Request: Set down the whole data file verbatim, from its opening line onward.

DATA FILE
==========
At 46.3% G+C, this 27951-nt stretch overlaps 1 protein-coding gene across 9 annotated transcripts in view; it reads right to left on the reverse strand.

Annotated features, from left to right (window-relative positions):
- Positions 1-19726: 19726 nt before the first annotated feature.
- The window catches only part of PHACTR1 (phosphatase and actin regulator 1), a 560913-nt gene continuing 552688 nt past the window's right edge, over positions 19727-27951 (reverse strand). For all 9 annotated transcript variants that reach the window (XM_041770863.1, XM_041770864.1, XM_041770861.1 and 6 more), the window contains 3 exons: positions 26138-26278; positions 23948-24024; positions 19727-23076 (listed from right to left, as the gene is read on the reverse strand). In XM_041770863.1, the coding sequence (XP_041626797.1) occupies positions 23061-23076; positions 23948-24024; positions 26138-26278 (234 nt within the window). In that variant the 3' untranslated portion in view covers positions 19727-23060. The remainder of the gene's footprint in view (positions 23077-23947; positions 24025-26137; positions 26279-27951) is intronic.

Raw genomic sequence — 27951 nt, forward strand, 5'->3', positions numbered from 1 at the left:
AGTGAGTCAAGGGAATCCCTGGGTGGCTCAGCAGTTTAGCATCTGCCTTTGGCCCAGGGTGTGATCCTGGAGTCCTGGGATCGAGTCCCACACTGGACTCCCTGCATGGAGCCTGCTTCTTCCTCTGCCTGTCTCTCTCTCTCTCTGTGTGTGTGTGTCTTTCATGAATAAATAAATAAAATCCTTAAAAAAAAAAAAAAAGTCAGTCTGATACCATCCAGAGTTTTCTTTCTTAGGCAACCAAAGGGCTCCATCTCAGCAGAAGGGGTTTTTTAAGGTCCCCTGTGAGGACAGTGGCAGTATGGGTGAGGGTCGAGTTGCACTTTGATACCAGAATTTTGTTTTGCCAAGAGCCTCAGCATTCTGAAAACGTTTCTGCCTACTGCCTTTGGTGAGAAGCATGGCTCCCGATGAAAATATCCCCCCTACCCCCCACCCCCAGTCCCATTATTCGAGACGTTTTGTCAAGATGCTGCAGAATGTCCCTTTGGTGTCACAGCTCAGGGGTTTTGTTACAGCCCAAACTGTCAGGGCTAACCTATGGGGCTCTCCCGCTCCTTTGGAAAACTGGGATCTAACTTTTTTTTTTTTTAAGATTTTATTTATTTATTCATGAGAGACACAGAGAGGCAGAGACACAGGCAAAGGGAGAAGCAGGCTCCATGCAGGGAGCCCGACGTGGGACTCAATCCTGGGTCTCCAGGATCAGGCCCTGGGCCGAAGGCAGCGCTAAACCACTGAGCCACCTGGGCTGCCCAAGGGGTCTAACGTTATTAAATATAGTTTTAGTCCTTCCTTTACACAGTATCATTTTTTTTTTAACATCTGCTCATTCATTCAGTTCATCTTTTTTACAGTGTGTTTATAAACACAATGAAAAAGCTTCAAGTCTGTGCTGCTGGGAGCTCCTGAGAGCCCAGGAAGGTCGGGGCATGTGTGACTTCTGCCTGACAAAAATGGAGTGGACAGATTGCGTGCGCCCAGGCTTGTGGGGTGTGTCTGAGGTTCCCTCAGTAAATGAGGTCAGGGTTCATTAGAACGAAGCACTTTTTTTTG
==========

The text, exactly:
At 46.3% G+C, this 27951-nt stretch overlaps 1 protein-coding gene across 9 annotated transcripts in view; it reads right to left on the reverse strand.

Annotated features, from left to right (window-relative positions):
- Positions 1-19726: 19726 nt before the first annotated feature.
- The window catches only part of PHACTR1 (phosphatase and actin regulator 1), a 560913-nt gene continuing 552688 nt past the window's right edge, over positions 19727-27951 (reverse strand). For all 9 annotated transcript variants that reach the window (XM_041770863.1, XM_041770864.1, XM_041770861.1 and 6 more), the window contains 3 exons: positions 26138-26278; positions 23948-24024; positions 19727-23076 (listed from right to left, as the gene is read on the reverse strand). In XM_041770863.1, the coding sequence (XP_041626797.1) occupies positions 23061-23076; positions 23948-24024; positions 26138-26278 (234 nt within the window). In that variant the 3' untranslated portion in view covers positions 19727-23060. The remainder of the gene's footprint in view (positions 23077-23947; positions 24025-26137; positions 26279-27951) is intronic.

Raw genomic sequence — 27951 nt, forward strand, 5'->3', positions numbered from 1 at the left:
AGTGAGTCAAGGGAATCCCTGGGTGGCTCAGCAGTTTAGCATCTGCCTTTGGCCCAGGGTGTGATCCTGGAGTCCTGGGATCGAGTCCCACACTGGACTCCCTGCATGGAGCCTGCTTCTTCCTCTGCCTGTCTCTCTCTCTCTCTGTGTGTGTGTGTCTTTCATGAATAAATAAATAAAATCCTTAAAAAAAAAAAAAAAGTCAGTCTGATACCATCCAGAGTTTTCTTTCTTAGGCAACCAAAGGGCTCCATCTCAGCAGAAGGGGTTTTTTAAGGTCCCCTGTGAGGACAGTGGCAGTATGGGTGAGGGTCGAGTTGCACTTTGATACCAGAATTTTGTTTTGCCAAGAGCCTCAGCATTCTGAAAACGTTTCTGCCTACTGCCTTTGGTGAGAAGCATGGCTCCCGATGAAAATATCCCCCCTACCCCCCACCCCCAGTCCCATTATTCGAGACGTTTTGTCAAGATGCTGCAGAATGTCCCTTTGGTGTCACAGCTCAGGGGTTTTGTTACAGCCCAAACTGTCAGGGCTAACCTATGGGGCTCTCCCGCTCCTTTGGAAAACTGGGATCTAACTTTTTTTTTTTTTAAGATTTTATTTATTTATTCATGAGAGACACAGAGAGGCAGAGACACAGGCAAAGGGAGAAGCAGGCTCCATGCAGGGAGCCCGACGTGGGACTCAATCCTGGGTCTCCAGGATCAGGCCCTGGGCCGAAGGCAGCGCTAAACCACTGAGCCACCTGGGCTGCCCAAGGGGTCTAACGTTATTAAATATAGTTTTAGTCCTTCCTTTACACAGTATCATTTTTTTTTTAACATCTGCTCATTCATTCAGTTCATCTTTTTTACAGTGTGTTTATAAACACAATGAAAAAGCTTCAAGTCTGTGCTGCTGGGAGCTCCTGAGAGCCCAGGAAGGTCGGGGCATGTGTGACTTCTGCCTGACAAAAATGGAGTGGACAGATTGCGTGCGCCCAGGCTTGTGGGGTGTGTCTGAGGTTCCCTCAGTAAATGAGGTCAGGGTTCATTAGAACGAAGCACTTTTTTTTG